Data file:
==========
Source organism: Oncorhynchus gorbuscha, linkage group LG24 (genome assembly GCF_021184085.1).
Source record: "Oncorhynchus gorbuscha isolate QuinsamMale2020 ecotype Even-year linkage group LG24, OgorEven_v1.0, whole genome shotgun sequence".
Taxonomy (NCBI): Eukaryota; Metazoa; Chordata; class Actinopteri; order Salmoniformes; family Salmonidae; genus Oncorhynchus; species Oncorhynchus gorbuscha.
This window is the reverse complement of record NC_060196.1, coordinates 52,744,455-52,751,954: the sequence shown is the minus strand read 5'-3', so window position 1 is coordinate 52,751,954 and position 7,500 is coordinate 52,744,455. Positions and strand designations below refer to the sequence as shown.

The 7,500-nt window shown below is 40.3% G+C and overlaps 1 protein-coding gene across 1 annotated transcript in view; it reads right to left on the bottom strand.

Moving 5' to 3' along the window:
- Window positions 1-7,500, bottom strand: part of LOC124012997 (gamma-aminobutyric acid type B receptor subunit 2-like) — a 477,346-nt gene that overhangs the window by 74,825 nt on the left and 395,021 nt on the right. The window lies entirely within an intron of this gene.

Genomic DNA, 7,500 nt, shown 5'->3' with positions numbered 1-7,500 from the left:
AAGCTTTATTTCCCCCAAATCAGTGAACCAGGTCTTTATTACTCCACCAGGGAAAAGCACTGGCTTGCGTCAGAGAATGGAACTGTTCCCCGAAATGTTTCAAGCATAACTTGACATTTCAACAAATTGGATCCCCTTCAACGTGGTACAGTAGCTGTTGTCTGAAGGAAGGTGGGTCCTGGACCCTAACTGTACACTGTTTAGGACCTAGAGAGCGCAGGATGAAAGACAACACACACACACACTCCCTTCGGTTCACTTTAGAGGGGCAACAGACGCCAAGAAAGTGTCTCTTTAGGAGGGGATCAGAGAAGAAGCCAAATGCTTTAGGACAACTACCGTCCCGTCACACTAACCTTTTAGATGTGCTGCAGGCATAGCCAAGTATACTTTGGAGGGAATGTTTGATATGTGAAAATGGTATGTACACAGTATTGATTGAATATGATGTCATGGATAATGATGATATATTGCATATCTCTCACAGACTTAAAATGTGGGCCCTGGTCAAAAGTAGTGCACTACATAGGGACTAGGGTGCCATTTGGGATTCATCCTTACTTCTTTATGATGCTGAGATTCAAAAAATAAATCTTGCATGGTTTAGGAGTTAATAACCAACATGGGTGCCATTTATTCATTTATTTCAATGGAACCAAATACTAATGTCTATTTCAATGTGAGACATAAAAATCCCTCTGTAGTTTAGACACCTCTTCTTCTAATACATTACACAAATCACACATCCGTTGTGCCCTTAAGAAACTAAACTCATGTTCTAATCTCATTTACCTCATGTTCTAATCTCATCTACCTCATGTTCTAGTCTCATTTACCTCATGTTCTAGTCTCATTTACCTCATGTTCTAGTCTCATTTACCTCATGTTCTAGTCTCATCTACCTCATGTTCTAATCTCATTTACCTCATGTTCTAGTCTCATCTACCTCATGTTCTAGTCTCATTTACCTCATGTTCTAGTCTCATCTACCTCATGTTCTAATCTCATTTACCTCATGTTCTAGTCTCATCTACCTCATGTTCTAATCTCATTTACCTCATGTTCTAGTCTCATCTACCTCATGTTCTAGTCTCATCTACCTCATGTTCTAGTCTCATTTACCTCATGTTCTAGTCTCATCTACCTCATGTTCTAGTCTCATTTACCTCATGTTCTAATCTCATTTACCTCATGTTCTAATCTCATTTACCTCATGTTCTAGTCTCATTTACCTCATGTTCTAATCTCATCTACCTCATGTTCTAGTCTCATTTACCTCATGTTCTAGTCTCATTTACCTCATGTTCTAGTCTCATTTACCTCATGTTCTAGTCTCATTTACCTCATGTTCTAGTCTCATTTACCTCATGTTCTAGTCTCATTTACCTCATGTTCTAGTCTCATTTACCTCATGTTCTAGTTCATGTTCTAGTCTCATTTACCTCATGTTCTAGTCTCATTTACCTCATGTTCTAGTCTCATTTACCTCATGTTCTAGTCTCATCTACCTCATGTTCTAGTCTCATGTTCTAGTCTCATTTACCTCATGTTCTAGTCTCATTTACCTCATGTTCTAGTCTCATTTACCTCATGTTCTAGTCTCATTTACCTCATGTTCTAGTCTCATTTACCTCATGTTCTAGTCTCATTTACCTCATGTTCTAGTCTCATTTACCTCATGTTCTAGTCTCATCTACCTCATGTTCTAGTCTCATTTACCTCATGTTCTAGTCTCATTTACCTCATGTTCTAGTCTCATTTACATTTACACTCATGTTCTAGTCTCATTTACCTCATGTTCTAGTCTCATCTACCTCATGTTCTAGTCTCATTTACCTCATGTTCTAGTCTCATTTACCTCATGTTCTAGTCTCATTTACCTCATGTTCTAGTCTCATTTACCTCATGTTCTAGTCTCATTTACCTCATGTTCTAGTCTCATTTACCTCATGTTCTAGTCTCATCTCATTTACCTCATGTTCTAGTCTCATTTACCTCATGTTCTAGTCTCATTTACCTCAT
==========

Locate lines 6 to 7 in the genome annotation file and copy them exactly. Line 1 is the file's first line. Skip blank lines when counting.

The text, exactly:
Moving 5' to 3' along the window:
- Window positions 1-7,500, bottom strand: part of LOC124012997 (gamma-aminobutyric acid type B receptor subunit 2-like) — a 477,346-nt gene that overhangs the window by 74,825 nt on the left and 395,021 nt on the right. The window lies entirely within an intron of this gene.